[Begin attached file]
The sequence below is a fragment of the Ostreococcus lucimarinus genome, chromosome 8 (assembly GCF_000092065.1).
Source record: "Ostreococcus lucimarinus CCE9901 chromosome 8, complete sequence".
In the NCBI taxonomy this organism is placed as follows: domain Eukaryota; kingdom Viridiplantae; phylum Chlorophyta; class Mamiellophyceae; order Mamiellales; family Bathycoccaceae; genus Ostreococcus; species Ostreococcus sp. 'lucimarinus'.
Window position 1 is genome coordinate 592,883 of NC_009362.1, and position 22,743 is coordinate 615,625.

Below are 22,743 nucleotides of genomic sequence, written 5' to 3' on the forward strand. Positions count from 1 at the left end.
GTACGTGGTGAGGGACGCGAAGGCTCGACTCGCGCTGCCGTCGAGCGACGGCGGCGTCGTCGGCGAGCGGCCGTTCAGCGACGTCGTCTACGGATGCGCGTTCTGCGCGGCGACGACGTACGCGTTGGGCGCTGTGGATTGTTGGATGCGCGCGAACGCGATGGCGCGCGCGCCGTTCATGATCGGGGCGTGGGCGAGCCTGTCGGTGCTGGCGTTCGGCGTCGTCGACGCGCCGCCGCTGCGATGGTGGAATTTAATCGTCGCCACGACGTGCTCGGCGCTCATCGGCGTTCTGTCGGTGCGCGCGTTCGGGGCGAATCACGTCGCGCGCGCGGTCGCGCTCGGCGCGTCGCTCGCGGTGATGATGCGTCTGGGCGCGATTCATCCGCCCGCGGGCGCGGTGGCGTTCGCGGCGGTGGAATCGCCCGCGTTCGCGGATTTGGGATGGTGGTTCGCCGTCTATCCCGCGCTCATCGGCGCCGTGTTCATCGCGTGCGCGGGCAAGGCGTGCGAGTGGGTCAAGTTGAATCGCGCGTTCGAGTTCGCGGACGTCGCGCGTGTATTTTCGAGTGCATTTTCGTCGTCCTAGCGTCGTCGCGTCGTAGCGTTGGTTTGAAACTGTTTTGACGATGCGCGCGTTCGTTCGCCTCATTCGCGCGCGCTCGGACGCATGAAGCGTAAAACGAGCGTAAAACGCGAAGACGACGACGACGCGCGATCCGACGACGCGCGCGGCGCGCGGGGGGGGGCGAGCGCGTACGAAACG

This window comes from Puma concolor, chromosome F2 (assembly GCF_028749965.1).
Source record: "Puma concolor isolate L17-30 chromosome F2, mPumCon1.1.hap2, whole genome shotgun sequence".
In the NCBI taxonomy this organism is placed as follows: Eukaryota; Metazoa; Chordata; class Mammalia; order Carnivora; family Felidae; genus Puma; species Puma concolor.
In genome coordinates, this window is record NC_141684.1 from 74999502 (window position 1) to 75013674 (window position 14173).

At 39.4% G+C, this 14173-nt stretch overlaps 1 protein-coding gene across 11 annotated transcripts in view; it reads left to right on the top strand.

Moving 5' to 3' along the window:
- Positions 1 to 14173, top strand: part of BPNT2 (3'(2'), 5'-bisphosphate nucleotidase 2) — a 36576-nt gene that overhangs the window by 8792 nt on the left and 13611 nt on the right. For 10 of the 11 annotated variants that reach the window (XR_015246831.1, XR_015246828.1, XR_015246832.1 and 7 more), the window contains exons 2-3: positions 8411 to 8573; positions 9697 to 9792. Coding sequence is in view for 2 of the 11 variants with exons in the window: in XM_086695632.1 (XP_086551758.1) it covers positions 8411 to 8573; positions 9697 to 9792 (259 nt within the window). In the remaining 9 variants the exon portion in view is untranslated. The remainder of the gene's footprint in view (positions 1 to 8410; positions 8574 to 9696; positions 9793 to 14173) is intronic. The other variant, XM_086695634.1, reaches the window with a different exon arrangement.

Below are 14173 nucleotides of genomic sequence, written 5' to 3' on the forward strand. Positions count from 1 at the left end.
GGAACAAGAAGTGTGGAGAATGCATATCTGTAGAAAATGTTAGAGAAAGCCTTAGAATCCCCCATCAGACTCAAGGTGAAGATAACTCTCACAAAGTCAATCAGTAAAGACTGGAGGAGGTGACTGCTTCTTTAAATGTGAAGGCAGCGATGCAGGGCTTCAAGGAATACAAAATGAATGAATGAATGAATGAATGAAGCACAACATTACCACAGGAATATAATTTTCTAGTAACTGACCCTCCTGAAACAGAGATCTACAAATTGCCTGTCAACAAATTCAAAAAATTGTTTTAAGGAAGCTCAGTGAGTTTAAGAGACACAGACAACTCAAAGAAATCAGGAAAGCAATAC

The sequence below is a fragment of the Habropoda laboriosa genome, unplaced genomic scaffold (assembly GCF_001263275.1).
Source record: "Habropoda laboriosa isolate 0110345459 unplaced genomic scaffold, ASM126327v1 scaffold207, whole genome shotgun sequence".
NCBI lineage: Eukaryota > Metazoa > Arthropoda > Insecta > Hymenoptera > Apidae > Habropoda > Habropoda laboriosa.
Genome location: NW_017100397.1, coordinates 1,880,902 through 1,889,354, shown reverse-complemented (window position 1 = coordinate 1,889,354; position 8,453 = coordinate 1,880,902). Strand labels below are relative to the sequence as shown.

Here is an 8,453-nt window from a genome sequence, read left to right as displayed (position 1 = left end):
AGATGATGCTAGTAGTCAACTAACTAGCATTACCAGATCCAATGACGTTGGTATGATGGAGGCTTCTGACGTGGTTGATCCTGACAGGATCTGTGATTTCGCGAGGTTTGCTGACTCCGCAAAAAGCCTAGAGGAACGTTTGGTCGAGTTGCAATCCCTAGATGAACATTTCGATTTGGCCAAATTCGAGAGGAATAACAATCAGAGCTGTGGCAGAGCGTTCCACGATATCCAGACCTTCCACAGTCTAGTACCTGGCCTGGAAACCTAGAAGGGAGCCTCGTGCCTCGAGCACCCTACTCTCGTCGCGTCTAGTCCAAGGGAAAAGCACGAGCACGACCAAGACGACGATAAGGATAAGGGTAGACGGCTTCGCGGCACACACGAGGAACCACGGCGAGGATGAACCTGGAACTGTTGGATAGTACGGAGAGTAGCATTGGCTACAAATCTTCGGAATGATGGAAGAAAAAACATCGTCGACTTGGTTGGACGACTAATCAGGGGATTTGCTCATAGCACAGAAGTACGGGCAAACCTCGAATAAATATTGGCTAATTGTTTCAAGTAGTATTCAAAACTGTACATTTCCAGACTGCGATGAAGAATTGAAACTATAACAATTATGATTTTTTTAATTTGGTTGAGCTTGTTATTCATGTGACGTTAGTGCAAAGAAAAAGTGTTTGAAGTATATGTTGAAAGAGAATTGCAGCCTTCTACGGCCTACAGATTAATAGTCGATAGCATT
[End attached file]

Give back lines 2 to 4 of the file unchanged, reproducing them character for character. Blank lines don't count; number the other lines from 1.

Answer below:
Source record: "Ostreococcus lucimarinus CCE9901 chromosome 8, complete sequence".
In the NCBI taxonomy this organism is placed as follows: domain Eukaryota; kingdom Viridiplantae; phylum Chlorophyta; class Mamiellophyceae; order Mamiellales; family Bathycoccaceae; genus Ostreococcus; species Ostreococcus sp. 'lucimarinus'.
Window position 1 is genome coordinate 592,883 of NC_009362.1, and position 22,743 is coordinate 615,625.